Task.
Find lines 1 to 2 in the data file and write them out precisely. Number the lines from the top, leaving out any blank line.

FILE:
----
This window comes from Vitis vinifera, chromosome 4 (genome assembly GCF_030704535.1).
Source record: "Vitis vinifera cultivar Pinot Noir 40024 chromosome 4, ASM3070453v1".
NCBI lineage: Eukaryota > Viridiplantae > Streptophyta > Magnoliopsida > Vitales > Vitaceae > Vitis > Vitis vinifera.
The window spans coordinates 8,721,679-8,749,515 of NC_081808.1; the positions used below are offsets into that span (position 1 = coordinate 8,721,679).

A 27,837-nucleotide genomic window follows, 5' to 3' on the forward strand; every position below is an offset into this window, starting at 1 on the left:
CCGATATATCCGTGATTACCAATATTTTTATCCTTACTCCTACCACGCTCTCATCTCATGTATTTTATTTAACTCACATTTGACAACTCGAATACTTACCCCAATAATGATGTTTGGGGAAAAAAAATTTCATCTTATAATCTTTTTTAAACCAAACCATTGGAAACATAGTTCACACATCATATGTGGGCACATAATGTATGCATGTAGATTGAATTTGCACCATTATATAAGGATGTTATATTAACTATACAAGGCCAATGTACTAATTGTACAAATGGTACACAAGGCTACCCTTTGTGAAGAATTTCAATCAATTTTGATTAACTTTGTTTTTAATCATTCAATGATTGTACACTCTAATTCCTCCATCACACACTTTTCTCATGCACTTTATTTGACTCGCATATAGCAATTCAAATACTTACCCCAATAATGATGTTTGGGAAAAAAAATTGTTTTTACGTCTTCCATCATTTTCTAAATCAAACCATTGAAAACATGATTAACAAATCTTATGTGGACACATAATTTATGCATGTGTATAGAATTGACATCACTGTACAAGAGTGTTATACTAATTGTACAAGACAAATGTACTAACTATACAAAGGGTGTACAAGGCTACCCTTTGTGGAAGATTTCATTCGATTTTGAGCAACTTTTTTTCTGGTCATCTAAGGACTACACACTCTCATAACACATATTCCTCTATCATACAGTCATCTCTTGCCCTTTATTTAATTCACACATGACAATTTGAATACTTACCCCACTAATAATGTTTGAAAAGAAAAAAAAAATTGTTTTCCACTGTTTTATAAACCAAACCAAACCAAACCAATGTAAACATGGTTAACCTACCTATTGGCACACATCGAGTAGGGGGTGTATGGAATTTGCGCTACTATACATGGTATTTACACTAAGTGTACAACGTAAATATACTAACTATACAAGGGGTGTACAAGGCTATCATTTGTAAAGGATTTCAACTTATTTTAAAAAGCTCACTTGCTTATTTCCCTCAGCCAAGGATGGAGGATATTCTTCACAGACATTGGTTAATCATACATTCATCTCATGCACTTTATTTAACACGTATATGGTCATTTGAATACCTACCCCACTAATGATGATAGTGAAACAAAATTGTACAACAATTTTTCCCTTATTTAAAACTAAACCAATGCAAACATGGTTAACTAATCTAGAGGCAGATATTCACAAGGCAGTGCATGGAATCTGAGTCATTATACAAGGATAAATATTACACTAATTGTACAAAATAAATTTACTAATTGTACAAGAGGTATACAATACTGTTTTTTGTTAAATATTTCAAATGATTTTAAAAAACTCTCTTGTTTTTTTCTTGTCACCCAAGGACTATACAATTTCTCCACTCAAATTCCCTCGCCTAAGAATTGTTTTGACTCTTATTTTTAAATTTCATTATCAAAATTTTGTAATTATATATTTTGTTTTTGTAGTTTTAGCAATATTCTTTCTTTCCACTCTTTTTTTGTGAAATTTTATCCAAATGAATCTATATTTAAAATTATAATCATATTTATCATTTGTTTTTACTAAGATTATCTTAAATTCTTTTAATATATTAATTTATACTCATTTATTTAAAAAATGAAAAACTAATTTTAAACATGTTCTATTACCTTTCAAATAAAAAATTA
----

This window comes from Vitis vinifera, chromosome 4 (genome assembly GCF_030704535.1).
Source record: "Vitis vinifera cultivar Pinot Noir 40024 chromosome 4, ASM3070453v1".